Meher S, Duley L. Nitric oxide for preventing pre‐eclampsia and its complications. Cochrane Database Syst Rev 2007; 18:CD006490.
Sturaitis M, Kroin J, Swamidoss CP, Moric M. Effects of intraoperative dexmedetomidine infusion on hemodynamic stability during brain tumor resection. Anesthesiology 2002; 97(3A):A310.
Yildiz M, Tavlan A, Tuncer S, Reisli R, Yosunkaya A, Otelcioglu S. Effect of dexmedetomidine on haemodynamic responses to laryngoscopy and intubation. Drugs in R & D 2006; 7:43–52.
Charuluxananan S, Kyokong O, Somboonviboon W, Balmongkon B, Chaisomboonpan S. Nicardipine versus lidocaine for attenuating the cardiovascular response to endotracheal intubation. J Anesth 2000; 14:77–81.
Abou-Arab M, Heier T, Caldwell J. Dose of alfentanil needed to obtain optimal intubation conditions during rapid-sequence induction of anaesthesia with thiopentone and rocuronium. Br J Anaesth 2007; 98:604–610.
Flacke JW, Bloor BC, Flacke WE, Wong D, Dazza S, Stead SW, Laksh A. Reduced narcotic requirement by clonidine with improved hemodynamic and adrenergic stability in patients undergoing coronary bypass surgery. Anesthesiology 1987; 67:11–19.
Quintin L, Bonnet F, Macquin I, Szekely B, Becquemin J, Ghignone M. Aortic surgery: effect of clonidine on intraoperative catecholaminergic and circulatory stability. Acta Anaesthesiol Scand 1990; 34:132–137.
Kaukinen S, Pyykkö K. The potentiation of halothane anaesthesia by clonidine. Acta Anaesthesiol Scand 1979; 23:107–111.
Bloor BC, Flacke WE. Reduction in halothane anesthetic requirement by clonidine, an alpha-adrenergic agonist. Anesth Analg 1982; 61:741–745.
Gurbet A, Basagan-Mogol E, Turker G, Ugun F, Kaya N, Ozcan B. Intraoperative infusion of dexmedetomidine reduces perioperative analgesic requirements. Can J Anesth 2006; 53:646–652.
Ebert TJ, Hall JE, Barney JA, Uhrich TD, Colinco MD. The effects of increasing plasma concentrations of dexmedetomidine in humans. J Am Soc Anesthesiol 2000; 93:382–394.
Hall JE, Uhrich TD, Barney JA, Arain SR, Ebert TJ. Sedative, amnestic, and analgesic properties of small-dose dexmedetomidine infusions. Anesth Analg 2000; 90:699–705.
Patel CR, Engineer SR, Shah BJ, Madhu S. Effect of intravenous infusion of dexmedetomidine on perioperative haemodynamic changes and postoperative recovery: a study with entropy analysis. Indian J Anaesth 2012; 56:542.
] [Full text]
Lee JH, Kim H, Kim H-T, Kim M-H, Cho K, Lim SH, Lee KM et al.
Comparison of dexmedetomidine and remifentanil for attenuation of hemodynamic responses to laryngoscopy and tracheal intubation. Korean J Anesthesiol 2012; 63:124–129.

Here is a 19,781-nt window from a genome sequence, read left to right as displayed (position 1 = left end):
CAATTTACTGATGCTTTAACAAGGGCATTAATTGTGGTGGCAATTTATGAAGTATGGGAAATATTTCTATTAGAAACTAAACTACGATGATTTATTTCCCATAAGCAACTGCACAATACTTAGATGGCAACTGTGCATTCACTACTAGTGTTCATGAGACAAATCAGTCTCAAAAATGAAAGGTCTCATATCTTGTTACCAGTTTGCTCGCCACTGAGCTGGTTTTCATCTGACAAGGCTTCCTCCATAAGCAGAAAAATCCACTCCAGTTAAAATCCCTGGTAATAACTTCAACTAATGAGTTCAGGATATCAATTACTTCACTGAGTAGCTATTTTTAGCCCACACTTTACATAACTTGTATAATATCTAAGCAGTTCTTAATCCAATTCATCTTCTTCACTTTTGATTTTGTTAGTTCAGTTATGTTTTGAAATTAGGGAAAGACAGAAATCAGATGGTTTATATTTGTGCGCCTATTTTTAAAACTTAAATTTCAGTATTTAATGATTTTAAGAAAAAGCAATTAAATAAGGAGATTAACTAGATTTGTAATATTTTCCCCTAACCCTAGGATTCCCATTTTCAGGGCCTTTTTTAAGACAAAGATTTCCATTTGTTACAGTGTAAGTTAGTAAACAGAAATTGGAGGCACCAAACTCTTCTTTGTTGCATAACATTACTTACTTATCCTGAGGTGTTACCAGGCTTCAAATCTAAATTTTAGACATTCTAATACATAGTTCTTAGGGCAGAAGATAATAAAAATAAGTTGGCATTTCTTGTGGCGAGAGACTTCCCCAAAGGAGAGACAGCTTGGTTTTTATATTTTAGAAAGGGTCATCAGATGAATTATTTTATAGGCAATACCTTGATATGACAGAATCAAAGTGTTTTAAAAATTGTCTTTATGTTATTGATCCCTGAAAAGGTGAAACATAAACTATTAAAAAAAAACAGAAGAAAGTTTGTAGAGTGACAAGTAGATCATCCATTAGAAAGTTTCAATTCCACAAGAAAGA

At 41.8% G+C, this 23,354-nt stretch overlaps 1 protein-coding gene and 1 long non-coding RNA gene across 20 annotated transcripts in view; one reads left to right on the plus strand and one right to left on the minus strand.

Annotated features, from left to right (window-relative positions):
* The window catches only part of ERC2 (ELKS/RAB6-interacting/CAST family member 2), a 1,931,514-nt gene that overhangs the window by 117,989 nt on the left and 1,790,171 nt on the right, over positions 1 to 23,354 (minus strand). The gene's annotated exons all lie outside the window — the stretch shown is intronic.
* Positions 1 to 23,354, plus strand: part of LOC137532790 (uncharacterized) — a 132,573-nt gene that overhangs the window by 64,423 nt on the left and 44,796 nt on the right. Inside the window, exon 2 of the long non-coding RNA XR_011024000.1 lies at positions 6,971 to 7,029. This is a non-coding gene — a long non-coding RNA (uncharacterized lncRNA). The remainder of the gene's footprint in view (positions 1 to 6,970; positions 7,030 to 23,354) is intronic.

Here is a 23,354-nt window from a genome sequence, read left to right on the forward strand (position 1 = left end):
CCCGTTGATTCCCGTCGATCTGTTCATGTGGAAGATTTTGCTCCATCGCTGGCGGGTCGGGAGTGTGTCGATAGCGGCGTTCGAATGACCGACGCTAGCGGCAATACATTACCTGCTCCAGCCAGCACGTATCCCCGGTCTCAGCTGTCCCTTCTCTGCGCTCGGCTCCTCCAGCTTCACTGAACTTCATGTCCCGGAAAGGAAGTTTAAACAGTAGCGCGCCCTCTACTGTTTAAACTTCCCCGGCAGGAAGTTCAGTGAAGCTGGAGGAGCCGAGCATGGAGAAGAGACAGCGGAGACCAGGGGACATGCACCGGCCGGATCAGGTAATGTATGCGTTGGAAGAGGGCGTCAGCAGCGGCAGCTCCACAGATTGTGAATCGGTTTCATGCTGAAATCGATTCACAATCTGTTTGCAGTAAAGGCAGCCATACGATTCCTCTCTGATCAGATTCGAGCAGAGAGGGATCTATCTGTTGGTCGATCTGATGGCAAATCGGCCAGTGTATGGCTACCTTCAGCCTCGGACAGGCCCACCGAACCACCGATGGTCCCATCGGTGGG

Myles P, Leslie K, McNeil J, Forbes A, Chan M et al.
Bispectral index monitoring to prevent awareness during anaesthesia: the B-Aware randomised controlled trial. Lancet 2004; 363:1757–1763.
Aly H, Hassanein S, Nada A, Mohamed MH, Atef SH, Atiea W. Vascular endothelial growth factor in neonates with perinatal asphyxia. Brain Dev 2009; 31:600–604.
Singh SK, Kumar A, Mahajan R, Katyal S, Mann S. Comparison of recovery profile for propofol and sevoflurane anesthesia in cases of open cholecystectomy. Anesth Essays Res 2013; 7:386. [Full text]
Bird SB, Dickson EW. Clinically significant changes in pain along the visual analog scale. Ann Emerg Med 2001; 38:639–643.
Keniya VM, Ladi S, Naphade R. Dexmedetomidine attenuates sympathoadrenal response to tracheal intubation and reduces perioperative anaesthetic requirement. Indian J Anaesth 2011; 55:352.
] [Full text]
Gandhi S, Goyal V, Radhakrishnan K, Balakrishnan M. Comparison of dexmedetomidine with fentanyl in attenuation of pressor response during laryngoscopy and intubation. IOSR J Pharm 2014; 2:28–38.
Woudstra DM, Chandra S, Hofmeyr GJ, Dowswell T. Corticosteroids for HELLP (hemolysis, elevated liver enzymes, low platelets) syndrome in pregnancy. Cochrane Database Syst Rev 2010; 8:CD008148.
Schnabel A, Meyer-Friessem C, Reichl S, Zahn P, Pogatzki-Zahn E. Is intraoperative dexmedetomidine a new option for postoperative pain treatment? A meta-analysis of randomized controlled trials. Pain 2013; 154:1140–1149.
Blaudszun G, Lysakowski C, Elia N, Tramèr MR. Effect of perioperative systemic α2 agonists on postoperative morphine consumption and pain intensitysystematic review and meta-analysis of randomized controlled trials. J Am Soc Anesthesiol 2012; 116:1312–1322.
Nair AS, Sriprakash K. Dexmedetomidine in pregnancy: review of literature and possible use. J Obstetr Anaesth Crit Care 2013; 3:3.
Abu-Halaweh SA, Al Oweidi A-KS, Abu-Malooh H, Zabalawi M, Alkazaleh F, Abu-Ali H, Ramsay M. Intravenous dexmedetomidine infusion for labour analgesia in patient with preeclampsia. Eur J Anaesthesiol 2009; 26:86–87.
[Table 1], [Table 2], [Table 3], [Table 4], [Table 5], [Table 6]